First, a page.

What is it like to go to counseling?
First and foremost, you should feel comfortable and safe in counseling. The first few sessions are usually spent gathering information and building trust and rapport. If you have been referred by your primary care provider, school, or another professional, you may want to give me written permission to have contact with that person or to obtain records, but this is always your choice. The fact that you are in counseling, your records, and everything that you share is confidential. We’ll go over the paperwork briefly to make sure all of our bases are covered and that you are fully informed about the counseling experience. If we determine that I am not the right fit for your needs, I’ll refer you to another provider and do whatever I can to find you a good match.
Next we’ll talk about your goals in counseling. What are you hoping to accomplish in counseling? What are the problems or symptoms that you would like to address? I’ll ask about any past experiences you have had in counseling and we’ll come up with a treatment plan to make your sessions are as productive and helpful as possible. I see you as the “expert” on your own life. My hope is to partner with you on this journey, to give you support and encouragement, and to increase your skills, knowledge and awareness.
I’ve found that counseling is rarely boring! It’s also not always serious. I’ve been told that the sounds of laughter are commonly heard coming from my office! Counseling isn’t always fun, but it should be enjoyable a lot of the time.
My style of counseling is a dynamic conversation where we are sharing information and ideas. I use a marker board for visual aids and word pictures. Some of my long-time clients often joke that they “know they should pay attention when the marker board comes out,” because the things we write and draw are usually things that they want to remember. It also provides a way for my clients to “take home” the content of our sessions by snapping a quick photo of the board to come back to later.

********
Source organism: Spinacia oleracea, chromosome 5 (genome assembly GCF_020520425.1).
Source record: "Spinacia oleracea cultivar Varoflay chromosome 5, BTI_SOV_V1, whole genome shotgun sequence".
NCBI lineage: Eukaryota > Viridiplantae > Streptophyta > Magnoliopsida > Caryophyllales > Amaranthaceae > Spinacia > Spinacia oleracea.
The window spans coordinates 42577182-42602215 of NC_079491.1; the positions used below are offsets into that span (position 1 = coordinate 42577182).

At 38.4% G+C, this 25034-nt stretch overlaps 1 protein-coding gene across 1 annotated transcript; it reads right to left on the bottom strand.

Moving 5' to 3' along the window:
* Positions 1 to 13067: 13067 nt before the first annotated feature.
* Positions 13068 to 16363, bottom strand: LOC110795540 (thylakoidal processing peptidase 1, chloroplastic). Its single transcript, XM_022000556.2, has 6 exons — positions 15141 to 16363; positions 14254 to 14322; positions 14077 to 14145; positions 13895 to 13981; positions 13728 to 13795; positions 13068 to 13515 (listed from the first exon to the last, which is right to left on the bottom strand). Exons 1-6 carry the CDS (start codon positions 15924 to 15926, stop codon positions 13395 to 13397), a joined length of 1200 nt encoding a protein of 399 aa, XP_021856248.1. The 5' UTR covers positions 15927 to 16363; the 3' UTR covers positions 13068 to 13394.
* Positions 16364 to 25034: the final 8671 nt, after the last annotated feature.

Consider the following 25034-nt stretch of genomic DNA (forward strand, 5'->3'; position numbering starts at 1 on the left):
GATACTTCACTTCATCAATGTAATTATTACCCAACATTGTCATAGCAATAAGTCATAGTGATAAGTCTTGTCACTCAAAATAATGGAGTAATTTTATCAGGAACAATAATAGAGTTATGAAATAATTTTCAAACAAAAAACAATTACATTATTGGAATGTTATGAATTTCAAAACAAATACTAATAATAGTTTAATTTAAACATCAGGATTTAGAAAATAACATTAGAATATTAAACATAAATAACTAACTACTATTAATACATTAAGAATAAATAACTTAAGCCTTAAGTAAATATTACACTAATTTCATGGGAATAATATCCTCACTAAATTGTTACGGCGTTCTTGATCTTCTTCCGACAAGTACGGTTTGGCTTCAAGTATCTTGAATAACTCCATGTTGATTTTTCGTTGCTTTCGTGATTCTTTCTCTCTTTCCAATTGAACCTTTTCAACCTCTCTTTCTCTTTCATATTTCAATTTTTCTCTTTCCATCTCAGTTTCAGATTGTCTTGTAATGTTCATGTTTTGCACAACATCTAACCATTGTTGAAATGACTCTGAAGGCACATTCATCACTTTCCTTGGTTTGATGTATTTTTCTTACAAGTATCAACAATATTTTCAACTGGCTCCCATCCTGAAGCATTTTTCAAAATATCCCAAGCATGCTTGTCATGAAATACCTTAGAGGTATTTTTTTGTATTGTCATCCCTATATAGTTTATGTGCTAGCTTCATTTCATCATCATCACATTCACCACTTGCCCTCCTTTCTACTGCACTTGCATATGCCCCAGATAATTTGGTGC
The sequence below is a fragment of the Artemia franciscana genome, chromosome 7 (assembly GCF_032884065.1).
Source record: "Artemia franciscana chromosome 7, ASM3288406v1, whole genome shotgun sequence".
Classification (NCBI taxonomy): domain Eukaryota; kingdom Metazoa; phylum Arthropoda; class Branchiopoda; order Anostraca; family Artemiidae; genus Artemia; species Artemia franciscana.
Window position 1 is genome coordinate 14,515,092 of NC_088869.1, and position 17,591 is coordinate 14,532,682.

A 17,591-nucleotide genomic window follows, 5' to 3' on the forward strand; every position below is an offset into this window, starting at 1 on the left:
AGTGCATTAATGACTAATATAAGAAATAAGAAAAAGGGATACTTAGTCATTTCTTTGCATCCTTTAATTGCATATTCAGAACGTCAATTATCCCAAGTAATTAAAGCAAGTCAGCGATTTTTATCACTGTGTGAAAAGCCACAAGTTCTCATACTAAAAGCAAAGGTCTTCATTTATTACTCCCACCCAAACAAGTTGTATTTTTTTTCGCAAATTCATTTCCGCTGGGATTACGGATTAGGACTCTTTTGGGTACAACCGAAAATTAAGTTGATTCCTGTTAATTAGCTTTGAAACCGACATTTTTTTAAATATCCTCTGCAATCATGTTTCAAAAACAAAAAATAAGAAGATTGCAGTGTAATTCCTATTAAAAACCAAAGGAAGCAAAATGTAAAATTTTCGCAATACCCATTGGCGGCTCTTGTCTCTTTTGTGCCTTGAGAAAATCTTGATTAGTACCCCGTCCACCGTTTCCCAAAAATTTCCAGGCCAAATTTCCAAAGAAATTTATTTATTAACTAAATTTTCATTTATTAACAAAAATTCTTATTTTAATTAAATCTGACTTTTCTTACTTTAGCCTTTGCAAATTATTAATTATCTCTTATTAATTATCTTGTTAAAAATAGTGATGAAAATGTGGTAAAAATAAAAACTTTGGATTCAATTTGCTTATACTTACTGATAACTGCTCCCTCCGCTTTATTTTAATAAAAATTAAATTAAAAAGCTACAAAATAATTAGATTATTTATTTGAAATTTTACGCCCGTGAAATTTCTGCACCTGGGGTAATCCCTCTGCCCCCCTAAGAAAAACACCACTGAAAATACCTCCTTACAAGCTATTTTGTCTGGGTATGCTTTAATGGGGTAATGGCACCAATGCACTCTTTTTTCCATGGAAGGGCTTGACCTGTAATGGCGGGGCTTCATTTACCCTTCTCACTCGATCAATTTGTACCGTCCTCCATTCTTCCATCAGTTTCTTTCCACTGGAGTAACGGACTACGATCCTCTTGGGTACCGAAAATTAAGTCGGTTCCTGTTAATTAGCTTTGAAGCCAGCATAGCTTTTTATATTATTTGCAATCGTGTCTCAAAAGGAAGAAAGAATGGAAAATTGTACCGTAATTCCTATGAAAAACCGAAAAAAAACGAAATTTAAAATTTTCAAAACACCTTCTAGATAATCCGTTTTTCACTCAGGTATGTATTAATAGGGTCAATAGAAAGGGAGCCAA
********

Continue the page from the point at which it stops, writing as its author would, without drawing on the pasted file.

With children and teens, I often use toys, crafts, fidgets, games, and other means of interacting. The children I work with enjoy working on a marble maze or playing “Shoot the Moon” while we talk about life and problem solve together. Often, with youth, I also check in with parents to give very general progress updates (making sure I respect the privacy of the youth). I also take time to listen to parental concerns. If it seems that family sessions could be appropriate, we’ll talk about it and try to schedule a time to meet together.
Counseling shouldn’t last forever. If we’re working toward our goals and using our time well, you’ll probably come to the conclusion at some point that counseling is no longer needed. I love it when this happens! Some issues can be resolved in as little as 6–8 sessions. Other issues can take longer, such as a history of trauma/abuse, attachment problems, and long-term mental illness. Along the way, we’ll be checking in about how you think things are going. Your feedback is always welcome!